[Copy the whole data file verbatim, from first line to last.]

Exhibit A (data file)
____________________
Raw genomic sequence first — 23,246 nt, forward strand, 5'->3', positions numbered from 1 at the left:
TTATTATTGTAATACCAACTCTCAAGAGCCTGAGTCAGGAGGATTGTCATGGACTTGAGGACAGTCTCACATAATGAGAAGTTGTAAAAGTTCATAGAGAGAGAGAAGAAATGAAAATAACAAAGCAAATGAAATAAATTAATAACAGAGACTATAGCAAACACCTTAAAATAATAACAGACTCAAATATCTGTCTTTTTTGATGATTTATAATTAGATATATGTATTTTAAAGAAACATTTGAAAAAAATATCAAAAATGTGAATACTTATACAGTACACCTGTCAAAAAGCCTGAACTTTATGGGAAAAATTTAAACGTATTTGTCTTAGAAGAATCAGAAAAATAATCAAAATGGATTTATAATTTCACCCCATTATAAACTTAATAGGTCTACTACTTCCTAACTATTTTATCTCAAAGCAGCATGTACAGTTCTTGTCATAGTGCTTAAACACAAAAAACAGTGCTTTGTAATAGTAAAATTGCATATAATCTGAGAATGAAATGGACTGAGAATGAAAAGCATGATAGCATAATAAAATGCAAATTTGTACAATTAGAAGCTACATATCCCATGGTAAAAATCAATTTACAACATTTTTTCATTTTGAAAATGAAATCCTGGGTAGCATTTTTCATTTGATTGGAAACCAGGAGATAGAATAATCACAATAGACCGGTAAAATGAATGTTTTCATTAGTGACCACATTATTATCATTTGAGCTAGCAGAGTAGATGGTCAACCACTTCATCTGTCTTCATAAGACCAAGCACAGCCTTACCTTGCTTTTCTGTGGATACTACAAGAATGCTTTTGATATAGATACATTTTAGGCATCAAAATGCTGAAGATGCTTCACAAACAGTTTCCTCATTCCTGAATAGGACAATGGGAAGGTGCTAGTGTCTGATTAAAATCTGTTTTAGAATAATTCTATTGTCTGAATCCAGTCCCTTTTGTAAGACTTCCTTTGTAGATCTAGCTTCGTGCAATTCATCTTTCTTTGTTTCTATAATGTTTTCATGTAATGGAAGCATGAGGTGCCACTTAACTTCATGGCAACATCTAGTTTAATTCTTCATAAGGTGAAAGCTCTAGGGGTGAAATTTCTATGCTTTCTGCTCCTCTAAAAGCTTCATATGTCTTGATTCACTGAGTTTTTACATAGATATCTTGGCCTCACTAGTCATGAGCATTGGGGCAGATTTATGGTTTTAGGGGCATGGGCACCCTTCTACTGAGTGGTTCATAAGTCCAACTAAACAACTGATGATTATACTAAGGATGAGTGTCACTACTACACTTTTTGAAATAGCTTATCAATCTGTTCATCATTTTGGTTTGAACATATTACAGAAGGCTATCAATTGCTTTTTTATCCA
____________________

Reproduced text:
Raw genomic sequence first — 23,246 nt, forward strand, 5'->3', positions numbered from 1 at the left:
TTATTATTGTAATACCAACTCTCAAGAGCCTGAGTCAGGAGGATTGTCATGGACTTGAGGACAGTCTCACATAATGAGAAGTTGTAAAAGTTCATAGAGAGAGAGAAGAAATGAAAATAACAAAGCAAATGAAATAAATTAATAACAGAGACTATAGCAAACACCTTAAAATAATAACAGACTCAAATATCTGTCTTTTTTGATGATTTATAATTAGATATATGTATTTTAAAGAAACATTTGAAAAAAATATCAAAAATGTGAATACTTATACAGTACACCTGTCAAAAAGCCTGAACTTTATGGGAAAAATTTAAACGTATTTGTCTTAGAAGAATCAGAAAAATAATCAAAATGGATTTATAATTTCACCCCATTATAAACTTAATAGGTCTACTACTTCCTAACTATTTTATCTCAAAGCAGCATGTACAGTTCTTGTCATAGTGCTTAAACACAAAAAACAGTGCTTTGTAATAGTAAAATTGCATATAATCTGAGAATGAAATGGACTGAGAATGAAAAGCATGATAGCATAATAAAATGCAAATTTGTACAATTAGAAGCTACATATCCCATGGTAAAAATCAATTTACAACATTTTTTCATTTTGAAAATGAAATCCTGGGTAGCATTTTTCATTTGATTGGAAACCAGGAGATAGAATAATCACAATAGACCGGTAAAATGAATGTTTTCATTAGTGACCACATTATTATCATTTGAGCTAGCAGAGTAGATGGTCAACCACTTCATCTGTCTTCATAAGACCAAGCACAGCCTTACCTTGCTTTTCTGTGGATACTACAAGAATGCTTTTGATATAGATACATTTTAGGCATCAAAATGCTGAAGATGCTTCACAAACAGTTTCCTCATTCCTGAATAGGACAATGGGAAGGTGCTAGTGTCTGATTAAAATCTGTTTTAGAATAATTCTATTGTCTGAATCCAGTCCCTTTTGTAAGACTTCCTTTGTAGATCTAGCTTCGTGCAATTCATCTTTCTTTGTTTCTATAATGTTTTCATGTAATGGAAGCATGAGGTGCCACTTAACTTCATGGCAACATCTAGTTTAATTCTTCATAAGGTGAAAGCTCTAGGGGTGAAATTTCTATGCTTTCTGCTCCTCTAAAAGCTTCATATGTCTTGATTCACTGAGTTTTTACATAGATATCTTGGCCTCACTAGTCATGAGCATTGGGGCAGATTTATGGTTTTAGGGGCATGGGCACCCTTCTACTGAGTGGTTCATAAGTCCAACTAAACAACTGATGATTATACTAAGGATGAGTGTCACTACTACACTTTTTGAAATAGCTTATCAATCTGTTCATCATTTTGGTTTGAACATATTACAGAAGGCTATCAATTGCTTTTTTATCCA